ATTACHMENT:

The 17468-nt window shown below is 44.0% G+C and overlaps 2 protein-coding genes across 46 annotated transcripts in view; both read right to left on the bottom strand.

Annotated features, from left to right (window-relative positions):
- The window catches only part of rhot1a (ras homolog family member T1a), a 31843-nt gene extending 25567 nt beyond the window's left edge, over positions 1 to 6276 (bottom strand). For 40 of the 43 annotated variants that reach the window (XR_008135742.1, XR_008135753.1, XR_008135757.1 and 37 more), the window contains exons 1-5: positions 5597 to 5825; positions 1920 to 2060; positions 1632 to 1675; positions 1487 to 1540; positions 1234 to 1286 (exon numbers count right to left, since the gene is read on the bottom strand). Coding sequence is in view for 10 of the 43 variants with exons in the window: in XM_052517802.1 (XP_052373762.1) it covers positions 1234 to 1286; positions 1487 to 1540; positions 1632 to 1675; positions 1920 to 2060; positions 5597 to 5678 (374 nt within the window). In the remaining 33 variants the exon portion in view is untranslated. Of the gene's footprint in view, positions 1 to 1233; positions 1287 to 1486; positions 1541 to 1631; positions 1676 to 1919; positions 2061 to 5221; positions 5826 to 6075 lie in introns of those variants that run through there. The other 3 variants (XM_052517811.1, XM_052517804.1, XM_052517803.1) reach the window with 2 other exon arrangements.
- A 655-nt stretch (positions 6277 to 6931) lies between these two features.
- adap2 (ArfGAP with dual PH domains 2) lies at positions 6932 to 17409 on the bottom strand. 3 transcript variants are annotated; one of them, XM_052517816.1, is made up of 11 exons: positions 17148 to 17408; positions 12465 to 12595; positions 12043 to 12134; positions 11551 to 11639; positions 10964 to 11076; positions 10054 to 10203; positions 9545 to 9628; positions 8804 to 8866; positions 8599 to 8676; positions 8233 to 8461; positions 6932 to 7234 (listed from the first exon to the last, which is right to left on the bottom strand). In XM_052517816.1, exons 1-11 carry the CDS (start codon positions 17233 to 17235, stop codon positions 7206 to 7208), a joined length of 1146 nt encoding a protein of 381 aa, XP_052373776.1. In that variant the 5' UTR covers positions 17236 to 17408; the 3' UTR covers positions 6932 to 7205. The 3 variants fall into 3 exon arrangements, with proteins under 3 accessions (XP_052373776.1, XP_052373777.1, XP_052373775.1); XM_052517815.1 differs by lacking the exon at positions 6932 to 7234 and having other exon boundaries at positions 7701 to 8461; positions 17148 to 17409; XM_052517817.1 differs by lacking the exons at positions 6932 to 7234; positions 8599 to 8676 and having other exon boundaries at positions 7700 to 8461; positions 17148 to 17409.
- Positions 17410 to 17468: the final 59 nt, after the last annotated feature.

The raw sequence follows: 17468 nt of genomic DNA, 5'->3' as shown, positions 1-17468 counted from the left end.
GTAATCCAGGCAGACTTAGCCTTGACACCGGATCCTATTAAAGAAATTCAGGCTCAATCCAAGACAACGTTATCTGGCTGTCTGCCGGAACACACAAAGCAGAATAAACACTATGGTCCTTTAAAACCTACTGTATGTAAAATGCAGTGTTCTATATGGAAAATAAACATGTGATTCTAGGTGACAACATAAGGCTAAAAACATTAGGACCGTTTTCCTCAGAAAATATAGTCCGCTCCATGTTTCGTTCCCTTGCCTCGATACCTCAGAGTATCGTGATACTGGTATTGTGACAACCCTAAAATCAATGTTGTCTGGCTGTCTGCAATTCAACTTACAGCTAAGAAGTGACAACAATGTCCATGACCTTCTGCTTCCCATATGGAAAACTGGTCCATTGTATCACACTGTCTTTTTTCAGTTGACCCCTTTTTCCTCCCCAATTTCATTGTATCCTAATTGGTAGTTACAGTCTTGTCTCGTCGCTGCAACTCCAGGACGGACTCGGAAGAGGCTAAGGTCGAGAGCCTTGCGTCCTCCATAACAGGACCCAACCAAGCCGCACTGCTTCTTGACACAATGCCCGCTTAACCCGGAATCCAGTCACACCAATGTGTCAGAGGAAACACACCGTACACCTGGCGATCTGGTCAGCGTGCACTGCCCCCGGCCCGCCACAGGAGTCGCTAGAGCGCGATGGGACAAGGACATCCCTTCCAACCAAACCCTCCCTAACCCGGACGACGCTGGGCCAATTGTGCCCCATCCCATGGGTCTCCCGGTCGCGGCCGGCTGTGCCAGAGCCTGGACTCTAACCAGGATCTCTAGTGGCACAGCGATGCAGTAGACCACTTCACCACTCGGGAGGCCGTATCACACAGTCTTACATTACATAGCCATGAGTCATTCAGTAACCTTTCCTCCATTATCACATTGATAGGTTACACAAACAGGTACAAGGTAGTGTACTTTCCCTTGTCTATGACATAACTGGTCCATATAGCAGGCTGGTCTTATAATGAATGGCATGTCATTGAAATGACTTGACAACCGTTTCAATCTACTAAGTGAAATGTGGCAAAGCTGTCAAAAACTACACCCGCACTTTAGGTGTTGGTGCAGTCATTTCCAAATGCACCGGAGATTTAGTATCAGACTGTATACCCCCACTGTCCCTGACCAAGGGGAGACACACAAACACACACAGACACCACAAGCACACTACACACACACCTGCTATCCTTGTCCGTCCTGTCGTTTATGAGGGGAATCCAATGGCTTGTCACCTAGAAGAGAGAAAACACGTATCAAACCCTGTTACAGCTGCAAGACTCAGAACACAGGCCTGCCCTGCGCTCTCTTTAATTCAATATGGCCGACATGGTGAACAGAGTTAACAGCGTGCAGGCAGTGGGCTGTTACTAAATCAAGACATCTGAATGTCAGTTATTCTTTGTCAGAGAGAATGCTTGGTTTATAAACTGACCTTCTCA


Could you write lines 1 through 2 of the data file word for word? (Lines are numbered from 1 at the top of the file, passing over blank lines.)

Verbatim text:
The 17468-nt window shown below is 44.0% G+C and overlaps 2 protein-coding genes across 46 annotated transcripts in view; both read right to left on the bottom strand.

Annotated features, from left to right (window-relative positions):